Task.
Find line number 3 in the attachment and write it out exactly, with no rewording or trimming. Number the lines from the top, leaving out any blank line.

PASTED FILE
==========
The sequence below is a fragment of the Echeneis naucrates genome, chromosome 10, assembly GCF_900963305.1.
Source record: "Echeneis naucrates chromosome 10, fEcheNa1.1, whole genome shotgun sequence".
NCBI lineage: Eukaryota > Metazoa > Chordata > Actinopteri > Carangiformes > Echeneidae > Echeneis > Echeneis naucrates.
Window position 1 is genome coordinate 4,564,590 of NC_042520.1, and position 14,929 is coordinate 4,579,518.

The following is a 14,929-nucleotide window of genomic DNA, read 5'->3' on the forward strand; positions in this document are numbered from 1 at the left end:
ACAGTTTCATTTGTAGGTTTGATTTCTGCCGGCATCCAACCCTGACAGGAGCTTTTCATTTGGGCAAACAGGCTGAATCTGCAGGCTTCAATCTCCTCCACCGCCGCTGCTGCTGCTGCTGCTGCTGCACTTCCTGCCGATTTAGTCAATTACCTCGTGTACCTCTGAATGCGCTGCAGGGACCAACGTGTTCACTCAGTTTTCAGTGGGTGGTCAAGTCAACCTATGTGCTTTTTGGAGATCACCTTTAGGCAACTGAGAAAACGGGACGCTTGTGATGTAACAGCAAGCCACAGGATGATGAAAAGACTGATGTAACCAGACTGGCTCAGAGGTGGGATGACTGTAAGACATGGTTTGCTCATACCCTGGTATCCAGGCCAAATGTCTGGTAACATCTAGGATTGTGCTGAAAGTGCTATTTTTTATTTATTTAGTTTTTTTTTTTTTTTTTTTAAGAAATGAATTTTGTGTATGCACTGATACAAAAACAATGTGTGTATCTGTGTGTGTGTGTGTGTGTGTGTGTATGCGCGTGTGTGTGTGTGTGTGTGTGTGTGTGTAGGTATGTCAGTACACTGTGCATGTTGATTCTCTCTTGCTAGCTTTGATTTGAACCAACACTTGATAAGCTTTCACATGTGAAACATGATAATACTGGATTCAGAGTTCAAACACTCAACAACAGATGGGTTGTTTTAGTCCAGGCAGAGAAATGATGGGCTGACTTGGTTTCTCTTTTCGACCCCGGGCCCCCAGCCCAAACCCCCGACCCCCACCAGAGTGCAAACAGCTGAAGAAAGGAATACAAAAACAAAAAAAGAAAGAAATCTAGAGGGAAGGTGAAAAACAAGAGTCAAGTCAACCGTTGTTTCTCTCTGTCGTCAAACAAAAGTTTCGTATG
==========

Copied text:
NCBI lineage: Eukaryota > Metazoa > Chordata > Actinopteri > Carangiformes > Echeneidae > Echeneis > Echeneis naucrates.